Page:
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Lyndall Urwick has been prolific and an enthusiastic writer on the subject of administration and management. His experience covered industry, the armed forces and business consultancy. Like other classical writers, Urwick developed his ‘principle’ on the basis of his own interpretation of the common elements and processes, which he identified in the structure, and operation of organization. In 1952 he produced a consolidated list of ten principles in administration and management. Urwick’s ideas in general were popular because of their commonsense appeal to managers in organization. In the last decade, however Urwick’s emphasis on purpose and structure has not been able to provide answers to problems arising from social changes and needed for organizational health. Nevertheless his influence on many modern businesses has been enormous. Lyndall Urwick
Urwick was born in England in 1891. He attended Repton and New College, Oxford, and was awarded a B.A. degree in 1913 and a M.A.degree in 1919. He began his career in his family’s glove manufacturing business, Fownes Brothers and Company. Following service in the First World War, he became organizing secretary for Rowntree and Company, a confectioner. He subsequently moved to the position of administrator of the Management Research Groups and then became Director of the International management Institute in Geneva in 1929. When thereat Depression cut short the life of the institute, Urwick returned to England and established the management consultancy; Urwick, Orr and Patterns. 10 Principles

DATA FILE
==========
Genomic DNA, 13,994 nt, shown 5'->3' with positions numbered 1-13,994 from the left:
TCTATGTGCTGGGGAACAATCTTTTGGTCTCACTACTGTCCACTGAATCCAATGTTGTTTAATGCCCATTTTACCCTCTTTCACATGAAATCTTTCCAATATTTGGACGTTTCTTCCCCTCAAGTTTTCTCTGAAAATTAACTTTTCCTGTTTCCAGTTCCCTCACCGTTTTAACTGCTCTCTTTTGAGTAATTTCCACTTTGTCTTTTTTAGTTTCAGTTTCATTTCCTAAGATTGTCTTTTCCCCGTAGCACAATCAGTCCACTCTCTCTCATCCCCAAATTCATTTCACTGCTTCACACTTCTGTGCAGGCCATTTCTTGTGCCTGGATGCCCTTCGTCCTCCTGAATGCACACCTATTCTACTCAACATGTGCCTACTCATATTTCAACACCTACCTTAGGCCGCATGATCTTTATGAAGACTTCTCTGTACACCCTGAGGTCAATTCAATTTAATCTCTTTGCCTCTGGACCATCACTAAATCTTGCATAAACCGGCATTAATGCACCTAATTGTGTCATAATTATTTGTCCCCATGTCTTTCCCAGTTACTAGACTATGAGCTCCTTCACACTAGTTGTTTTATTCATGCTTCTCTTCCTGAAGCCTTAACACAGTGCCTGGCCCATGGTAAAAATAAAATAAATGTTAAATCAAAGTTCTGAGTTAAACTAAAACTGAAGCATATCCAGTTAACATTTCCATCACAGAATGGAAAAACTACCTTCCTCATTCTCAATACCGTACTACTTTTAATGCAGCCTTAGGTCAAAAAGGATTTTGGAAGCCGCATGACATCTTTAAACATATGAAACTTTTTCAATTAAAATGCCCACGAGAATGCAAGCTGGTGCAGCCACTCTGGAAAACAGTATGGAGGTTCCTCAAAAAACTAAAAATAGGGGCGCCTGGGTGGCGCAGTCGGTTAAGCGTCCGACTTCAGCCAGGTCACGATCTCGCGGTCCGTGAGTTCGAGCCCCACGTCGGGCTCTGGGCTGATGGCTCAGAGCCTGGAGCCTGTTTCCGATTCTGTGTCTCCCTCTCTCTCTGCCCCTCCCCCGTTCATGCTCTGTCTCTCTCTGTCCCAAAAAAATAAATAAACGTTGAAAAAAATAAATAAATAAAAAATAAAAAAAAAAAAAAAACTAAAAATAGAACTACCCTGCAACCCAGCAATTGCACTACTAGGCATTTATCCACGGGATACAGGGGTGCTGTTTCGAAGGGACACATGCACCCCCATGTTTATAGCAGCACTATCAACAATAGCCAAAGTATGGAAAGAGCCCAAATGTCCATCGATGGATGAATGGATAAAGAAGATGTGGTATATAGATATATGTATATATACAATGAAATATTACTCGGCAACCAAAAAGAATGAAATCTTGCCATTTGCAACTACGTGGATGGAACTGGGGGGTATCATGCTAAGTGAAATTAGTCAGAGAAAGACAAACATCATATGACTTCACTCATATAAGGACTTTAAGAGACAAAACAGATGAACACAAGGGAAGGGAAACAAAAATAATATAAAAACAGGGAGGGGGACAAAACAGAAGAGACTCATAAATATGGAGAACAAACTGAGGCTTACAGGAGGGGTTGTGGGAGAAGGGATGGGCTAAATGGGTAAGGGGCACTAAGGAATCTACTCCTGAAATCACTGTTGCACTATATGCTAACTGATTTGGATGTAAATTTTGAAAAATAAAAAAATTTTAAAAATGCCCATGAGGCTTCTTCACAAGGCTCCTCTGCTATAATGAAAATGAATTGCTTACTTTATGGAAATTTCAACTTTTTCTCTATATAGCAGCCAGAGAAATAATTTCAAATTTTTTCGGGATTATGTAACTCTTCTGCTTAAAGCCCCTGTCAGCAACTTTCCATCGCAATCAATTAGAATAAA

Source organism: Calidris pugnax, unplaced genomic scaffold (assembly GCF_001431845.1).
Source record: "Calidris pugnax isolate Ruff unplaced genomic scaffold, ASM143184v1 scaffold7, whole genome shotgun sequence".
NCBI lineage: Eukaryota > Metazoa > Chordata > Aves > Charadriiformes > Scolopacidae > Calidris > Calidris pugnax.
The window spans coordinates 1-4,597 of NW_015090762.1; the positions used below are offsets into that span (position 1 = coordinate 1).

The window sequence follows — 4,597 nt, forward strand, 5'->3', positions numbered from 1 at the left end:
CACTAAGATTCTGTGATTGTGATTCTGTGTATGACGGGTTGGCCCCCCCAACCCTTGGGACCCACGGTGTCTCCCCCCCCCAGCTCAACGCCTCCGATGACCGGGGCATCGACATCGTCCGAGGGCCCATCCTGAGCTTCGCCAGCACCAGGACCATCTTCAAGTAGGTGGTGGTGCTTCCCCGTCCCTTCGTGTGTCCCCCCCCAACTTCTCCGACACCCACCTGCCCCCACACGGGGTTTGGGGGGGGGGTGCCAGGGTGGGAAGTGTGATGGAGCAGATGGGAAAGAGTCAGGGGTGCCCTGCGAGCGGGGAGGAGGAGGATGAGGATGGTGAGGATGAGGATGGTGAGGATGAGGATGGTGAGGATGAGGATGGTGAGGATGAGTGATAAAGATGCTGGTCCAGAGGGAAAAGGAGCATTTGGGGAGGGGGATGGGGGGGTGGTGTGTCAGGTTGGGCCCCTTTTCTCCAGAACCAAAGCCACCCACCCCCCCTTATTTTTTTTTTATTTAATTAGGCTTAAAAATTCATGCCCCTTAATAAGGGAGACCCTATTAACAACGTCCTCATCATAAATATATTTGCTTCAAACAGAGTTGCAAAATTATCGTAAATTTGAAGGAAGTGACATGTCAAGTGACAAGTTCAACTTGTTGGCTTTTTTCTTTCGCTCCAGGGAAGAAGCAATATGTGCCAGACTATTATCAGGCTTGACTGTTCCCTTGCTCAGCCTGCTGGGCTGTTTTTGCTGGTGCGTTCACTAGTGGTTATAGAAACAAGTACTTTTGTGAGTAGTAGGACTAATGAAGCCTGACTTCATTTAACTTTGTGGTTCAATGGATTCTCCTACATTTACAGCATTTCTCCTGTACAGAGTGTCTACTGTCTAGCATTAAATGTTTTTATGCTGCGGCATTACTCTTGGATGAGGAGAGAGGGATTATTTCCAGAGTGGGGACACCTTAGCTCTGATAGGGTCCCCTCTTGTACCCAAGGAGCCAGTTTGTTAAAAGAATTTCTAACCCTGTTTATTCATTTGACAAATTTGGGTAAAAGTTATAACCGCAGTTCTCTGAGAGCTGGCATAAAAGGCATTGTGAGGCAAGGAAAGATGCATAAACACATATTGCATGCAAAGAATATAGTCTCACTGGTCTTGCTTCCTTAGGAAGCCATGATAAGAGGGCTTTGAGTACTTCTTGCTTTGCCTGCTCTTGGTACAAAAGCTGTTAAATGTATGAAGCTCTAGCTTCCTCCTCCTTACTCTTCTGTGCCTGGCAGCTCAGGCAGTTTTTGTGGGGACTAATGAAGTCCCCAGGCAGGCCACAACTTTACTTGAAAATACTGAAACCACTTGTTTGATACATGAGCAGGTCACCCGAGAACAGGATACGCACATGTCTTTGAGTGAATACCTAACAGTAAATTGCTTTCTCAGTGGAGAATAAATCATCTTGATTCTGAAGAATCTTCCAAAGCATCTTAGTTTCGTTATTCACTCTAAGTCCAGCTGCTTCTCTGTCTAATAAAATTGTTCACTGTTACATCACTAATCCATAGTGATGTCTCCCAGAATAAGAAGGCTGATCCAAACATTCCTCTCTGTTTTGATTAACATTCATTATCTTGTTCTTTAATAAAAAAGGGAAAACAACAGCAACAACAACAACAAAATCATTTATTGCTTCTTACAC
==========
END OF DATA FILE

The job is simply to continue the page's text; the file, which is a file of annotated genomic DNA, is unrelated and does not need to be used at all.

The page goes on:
Urwick 10 principles are:
1. The principles of objective – the overall purpose or objective is the raison d’être of every organization.
2. The principles of specialization – one group, one function.
3. The principles of coordination – the process of organizing is primarily to ensure coordination.
4. The principles of authority-every group should have a supreme authority with clear line of authority to other members of the group.
5. The principles of responsibility – the superior is absolutely responsible for the acts of his subordinates.
6. The principles of definitions – jobs, with their duties and relationships, should be clear defined.
7. The principles of correspondence – authority should be commensurate with responsibility.
8. The span of control – no one should be responsible for more than 5 – 6 direct subordinates whose work is interlocked.
9. The principles of balance – the various units of the organization should be kept in balance.
10. The principles of continuity – the structure should provide for the continuity of activities